07 Apr 2015

How Native Advertising Fits Into Content Marketing

Did you know that you are 475 times more likely to survive a plane crash than you are to click a banner ad? According to these statistics provided by online marketing research firm Solve Media, it’s obvious that run of the mill standard ad formats just won’t cut it anymore. People have wised up to general placement games – they know when and how they are being targeted during their web surfing sessions. Grabbing the attention of a modern audience brings up new obstacles. That’s where a successful native advertising campaign can breathe fresh life into a pay per click campaign.

What is Native Advertising?

Native advertising is generated, paid content that has been creatively constructed and placed to flow naturally with the original content of a website. Native advertising has the potential to read much like an advertorial, which is written in the same tone and format as other scheduled content within a publication. Native advertising however, is subject to less rules and regulations concerning how they must be labeled online like other ads.

When thoughtfully designed and implemented, native ads often pass as organic content to the untrained eye. For this reason, successful native advertising campaigns have the potential to generate strong brand awareness by generating clicks, shares and comments for the advertisers. This kind of content is much more likely to encourage audience engagement, and click-through-rates are typically stronger than average banner ads.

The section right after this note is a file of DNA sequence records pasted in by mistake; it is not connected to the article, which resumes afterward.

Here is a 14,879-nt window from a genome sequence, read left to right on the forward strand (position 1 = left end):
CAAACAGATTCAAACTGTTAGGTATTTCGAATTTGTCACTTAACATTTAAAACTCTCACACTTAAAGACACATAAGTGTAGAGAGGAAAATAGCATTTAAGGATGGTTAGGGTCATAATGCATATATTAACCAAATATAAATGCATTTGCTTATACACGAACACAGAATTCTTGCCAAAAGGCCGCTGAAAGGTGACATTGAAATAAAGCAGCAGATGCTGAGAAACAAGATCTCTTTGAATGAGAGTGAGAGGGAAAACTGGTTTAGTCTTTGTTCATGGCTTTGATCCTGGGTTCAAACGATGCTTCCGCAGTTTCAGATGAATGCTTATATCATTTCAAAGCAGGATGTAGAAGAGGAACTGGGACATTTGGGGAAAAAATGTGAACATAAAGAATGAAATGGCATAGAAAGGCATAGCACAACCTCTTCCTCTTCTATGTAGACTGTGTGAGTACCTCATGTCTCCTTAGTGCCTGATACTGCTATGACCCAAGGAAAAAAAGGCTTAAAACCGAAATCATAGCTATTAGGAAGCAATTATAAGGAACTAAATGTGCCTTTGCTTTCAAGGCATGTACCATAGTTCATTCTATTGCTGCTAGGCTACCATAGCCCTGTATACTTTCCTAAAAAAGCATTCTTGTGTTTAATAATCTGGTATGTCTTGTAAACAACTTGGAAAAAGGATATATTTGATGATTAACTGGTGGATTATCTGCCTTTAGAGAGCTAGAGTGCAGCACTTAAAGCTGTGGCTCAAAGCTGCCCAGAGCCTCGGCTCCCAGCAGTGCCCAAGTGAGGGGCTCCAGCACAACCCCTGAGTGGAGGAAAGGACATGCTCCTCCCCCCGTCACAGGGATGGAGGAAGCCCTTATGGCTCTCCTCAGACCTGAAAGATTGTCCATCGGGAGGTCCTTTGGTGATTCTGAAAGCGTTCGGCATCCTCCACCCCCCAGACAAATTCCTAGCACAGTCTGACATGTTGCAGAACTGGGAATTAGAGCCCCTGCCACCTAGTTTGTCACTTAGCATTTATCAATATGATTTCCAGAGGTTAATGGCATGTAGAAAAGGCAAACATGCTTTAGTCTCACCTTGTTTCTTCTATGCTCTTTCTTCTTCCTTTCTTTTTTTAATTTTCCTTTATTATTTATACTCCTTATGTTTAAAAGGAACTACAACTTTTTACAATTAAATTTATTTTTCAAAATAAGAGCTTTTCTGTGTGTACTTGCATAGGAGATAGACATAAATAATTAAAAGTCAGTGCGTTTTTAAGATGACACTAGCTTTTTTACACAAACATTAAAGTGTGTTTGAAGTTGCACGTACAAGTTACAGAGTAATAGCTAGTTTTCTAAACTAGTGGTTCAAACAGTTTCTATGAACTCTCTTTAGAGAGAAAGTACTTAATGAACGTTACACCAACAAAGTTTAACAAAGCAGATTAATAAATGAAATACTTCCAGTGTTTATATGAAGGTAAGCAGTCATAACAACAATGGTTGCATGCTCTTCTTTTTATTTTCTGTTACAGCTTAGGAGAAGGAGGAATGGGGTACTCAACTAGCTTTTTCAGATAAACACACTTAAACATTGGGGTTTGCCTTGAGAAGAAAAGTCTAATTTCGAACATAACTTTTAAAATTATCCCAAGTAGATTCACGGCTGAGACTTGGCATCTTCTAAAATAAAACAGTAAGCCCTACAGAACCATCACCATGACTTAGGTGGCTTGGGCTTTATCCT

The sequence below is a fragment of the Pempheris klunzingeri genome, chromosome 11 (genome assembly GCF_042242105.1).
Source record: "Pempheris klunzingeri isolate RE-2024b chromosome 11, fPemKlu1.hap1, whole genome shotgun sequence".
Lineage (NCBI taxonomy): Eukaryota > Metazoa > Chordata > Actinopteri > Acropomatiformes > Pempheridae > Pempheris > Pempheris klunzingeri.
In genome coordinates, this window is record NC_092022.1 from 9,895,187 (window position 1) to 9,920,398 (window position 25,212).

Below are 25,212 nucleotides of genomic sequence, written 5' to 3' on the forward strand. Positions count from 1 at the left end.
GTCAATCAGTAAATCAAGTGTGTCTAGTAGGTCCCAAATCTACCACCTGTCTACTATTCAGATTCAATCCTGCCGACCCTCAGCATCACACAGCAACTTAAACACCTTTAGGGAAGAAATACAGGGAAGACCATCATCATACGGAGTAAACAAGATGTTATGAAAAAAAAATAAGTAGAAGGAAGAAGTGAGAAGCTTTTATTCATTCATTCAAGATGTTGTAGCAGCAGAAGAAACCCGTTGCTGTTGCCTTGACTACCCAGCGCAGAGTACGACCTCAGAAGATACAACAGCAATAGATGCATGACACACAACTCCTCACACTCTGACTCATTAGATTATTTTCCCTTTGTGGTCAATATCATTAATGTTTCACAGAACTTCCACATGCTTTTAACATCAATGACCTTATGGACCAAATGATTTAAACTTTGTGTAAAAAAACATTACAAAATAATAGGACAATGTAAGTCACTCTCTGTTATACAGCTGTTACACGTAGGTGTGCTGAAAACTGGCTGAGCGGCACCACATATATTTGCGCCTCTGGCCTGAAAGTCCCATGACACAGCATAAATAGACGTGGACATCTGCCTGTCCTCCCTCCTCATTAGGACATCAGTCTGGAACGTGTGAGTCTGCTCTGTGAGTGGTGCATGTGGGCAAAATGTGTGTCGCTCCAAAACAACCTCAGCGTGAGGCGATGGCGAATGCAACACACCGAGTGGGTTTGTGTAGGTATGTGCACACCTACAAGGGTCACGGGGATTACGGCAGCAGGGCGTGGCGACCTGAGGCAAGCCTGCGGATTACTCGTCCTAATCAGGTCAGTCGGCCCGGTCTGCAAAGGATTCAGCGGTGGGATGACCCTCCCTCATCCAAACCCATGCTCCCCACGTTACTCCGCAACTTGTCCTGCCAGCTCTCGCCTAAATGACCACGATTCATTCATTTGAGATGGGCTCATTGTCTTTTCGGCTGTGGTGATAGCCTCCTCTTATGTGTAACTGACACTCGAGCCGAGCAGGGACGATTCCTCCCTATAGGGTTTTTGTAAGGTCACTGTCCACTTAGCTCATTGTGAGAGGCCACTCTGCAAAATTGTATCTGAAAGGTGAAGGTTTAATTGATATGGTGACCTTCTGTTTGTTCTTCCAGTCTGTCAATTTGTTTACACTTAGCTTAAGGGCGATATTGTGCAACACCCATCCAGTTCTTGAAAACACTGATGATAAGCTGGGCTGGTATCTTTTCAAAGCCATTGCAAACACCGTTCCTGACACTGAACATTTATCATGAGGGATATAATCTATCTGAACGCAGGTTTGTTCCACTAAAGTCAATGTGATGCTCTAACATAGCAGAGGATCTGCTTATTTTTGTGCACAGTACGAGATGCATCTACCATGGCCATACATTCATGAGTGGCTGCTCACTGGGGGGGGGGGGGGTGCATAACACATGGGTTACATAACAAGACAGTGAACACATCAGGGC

According to Copy Blogger’s 2014 State of Native Advertising report, there are some key takeaways that all advertisers should know:

  • Nearly half of all consumers are unaware of native advertising’s existence.
  • Of the consumers who are familiar with native advertising, more then 50 percent are skeptical of the ads presented to them.
  • Three out of four online publishers are currently offering some kind of native advertising on their websites.
  • 90 percent of publishers have either already launched, or plan to launch some form of native advertising campaigns in the near future.
  • More than 40 percent of advertisers are using native advertising as part of a larger promotional strategy.

Native Ads

What makes a successful native advertising campaign?

As stated previously, effective native advertising campaigns are carefully crafted to appear to consumers as original content. As with any campaign, the ads should be informative as well as interesting and entertaining, but most importantly, they should sell the brand. Because building awareness is usually a central goal of any native advertising campaign, the tone, visual appearance and strategic placements are essential to the campaign’s success.

Of course, native advertising isn’t something that is embraced without question. Many consumers are skeptical of the ads, and are resentful when they feel as though they are being “tricked” by ads that have been presented to them as website-generated content rather than something that has been paid for by an advertiser. Others say that native advertising threatens the integrity of true journalism, an enterprise that continues to experience significant transformations in the digital age.